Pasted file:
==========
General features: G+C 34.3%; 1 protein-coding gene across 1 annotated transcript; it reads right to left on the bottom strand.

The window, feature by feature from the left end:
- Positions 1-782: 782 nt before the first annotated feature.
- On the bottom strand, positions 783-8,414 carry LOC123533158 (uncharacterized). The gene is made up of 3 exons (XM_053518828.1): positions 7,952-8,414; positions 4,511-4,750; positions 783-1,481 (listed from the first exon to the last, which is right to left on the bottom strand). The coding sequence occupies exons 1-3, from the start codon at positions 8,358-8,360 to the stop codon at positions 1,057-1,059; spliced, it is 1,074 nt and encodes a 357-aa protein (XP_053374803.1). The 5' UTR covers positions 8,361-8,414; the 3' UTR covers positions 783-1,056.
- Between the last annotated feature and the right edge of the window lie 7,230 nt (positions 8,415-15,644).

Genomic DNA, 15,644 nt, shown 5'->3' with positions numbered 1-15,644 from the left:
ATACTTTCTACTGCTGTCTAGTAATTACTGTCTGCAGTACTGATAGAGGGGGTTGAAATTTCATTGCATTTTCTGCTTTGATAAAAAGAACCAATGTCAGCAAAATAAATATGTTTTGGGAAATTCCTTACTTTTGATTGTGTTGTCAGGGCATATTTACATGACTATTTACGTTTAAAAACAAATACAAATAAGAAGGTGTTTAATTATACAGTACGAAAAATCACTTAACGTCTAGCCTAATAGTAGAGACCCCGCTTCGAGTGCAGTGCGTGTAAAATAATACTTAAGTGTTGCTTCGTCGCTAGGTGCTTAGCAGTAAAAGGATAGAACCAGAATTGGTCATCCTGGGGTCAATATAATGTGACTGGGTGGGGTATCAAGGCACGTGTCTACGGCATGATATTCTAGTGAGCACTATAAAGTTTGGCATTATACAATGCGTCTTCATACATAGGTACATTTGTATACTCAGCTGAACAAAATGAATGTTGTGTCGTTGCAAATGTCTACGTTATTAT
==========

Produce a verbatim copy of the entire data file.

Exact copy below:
General features: G+C 34.3%; 1 protein-coding gene across 1 annotated transcript; it reads right to left on the bottom strand.

The window, feature by feature from the left end:
- Positions 1-782: 782 nt before the first annotated feature.
- On the bottom strand, positions 783-8,414 carry LOC123533158 (uncharacterized). The gene is made up of 3 exons (XM_053518828.1): positions 7,952-8,414; positions 4,511-4,750; positions 783-1,481 (listed from the first exon to the last, which is right to left on the bottom strand). The coding sequence occupies exons 1-3, from the start codon at positions 8,358-8,360 to the stop codon at positions 1,057-1,059; spliced, it is 1,074 nt and encodes a 357-aa protein (XP_053374803.1). The 5' UTR covers positions 8,361-8,414; the 3' UTR covers positions 783-1,056.
- Between the last annotated feature and the right edge of the window lie 7,230 nt (positions 8,415-15,644).

Genomic DNA, 15,644 nt, shown 5'->3' with positions numbered 1-15,644 from the left:
ATACTTTCTACTGCTGTCTAGTAATTACTGTCTGCAGTACTGATAGAGGGGGTTGAAATTTCATTGCATTTTCTGCTTTGATAAAAAGAACCAATGTCAGCAAAATAAATATGTTTTGGGAAATTCCTTACTTTTGATTGTGTTGTCAGGGCATATTTACATGACTATTTACGTTTAAAAACAAATACAAATAAGAAGGTGTTTAATTATACAGTACGAAAAATCACTTAACGTCTAGCCTAATAGTAGAGACCCCGCTTCGAGTGCAGTGCGTGTAAAATAATACTTAAGTGTTGCTTCGTCGCTAGGTGCTTAGCAGTAAAAGGATAGAACCAGAATTGGTCATCCTGGGGTCAATATAATGTGACTGGGTGGGGTATCAAGGCACGTGTCTACGGCATGATATTCTAGTGAGCACTATAAAGTTTGGCATTATACAATGCGTCTTCATACATAGGTACATTTGTATACTCAGCTGAACAAAATGAATGTTGTGTCGTTGCAAATGTCTACGTTATTAT